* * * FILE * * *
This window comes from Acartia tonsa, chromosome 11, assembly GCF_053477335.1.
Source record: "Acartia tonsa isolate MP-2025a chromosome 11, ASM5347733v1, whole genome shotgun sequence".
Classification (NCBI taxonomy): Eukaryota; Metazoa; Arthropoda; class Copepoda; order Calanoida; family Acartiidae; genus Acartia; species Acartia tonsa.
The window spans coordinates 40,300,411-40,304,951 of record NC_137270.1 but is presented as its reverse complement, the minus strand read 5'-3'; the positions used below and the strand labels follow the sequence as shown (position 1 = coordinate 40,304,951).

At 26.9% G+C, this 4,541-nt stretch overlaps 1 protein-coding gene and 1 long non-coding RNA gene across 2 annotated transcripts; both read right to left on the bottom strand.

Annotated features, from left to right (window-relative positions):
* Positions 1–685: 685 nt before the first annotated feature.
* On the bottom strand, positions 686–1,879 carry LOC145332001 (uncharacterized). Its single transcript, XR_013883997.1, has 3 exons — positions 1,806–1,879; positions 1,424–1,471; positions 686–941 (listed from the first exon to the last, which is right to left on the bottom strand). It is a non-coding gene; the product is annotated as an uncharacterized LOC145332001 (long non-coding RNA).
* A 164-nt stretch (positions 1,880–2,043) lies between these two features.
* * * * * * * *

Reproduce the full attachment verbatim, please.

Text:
This window comes from Acartia tonsa, chromosome 11, assembly GCF_053477335.1.
Source record: "Acartia tonsa isolate MP-2025a chromosome 11, ASM5347733v1, whole genome shotgun sequence".
Classification (NCBI taxonomy): Eukaryota; Metazoa; Arthropoda; class Copepoda; order Calanoida; family Acartiidae; genus Acartia; species Acartia tonsa.
The window spans coordinates 40,300,411-40,304,951 of record NC_137270.1 but is presented as its reverse complement, the minus strand read 5'-3'; the positions used below and the strand labels follow the sequence as shown (position 1 = coordinate 40,304,951).

At 26.9% G+C, this 4,541-nt stretch overlaps 1 protein-coding gene and 1 long non-coding RNA gene across 2 annotated transcripts; both read right to left on the bottom strand.

Annotated features, from left to right (window-relative positions):
* Positions 1–685: 685 nt before the first annotated feature.
* On the bottom strand, positions 686–1,879 carry LOC145332001 (uncharacterized). Its single transcript, XR_013883997.1, has 3 exons — positions 1,806–1,879; positions 1,424–1,471; positions 686–941 (listed from the first exon to the last, which is right to left on the bottom strand). It is a non-coding gene; the product is annotated as an uncharacterized LOC145332001 (long non-coding RNA).
* A 164-nt stretch (positions 1,880–2,043) lies between these two features.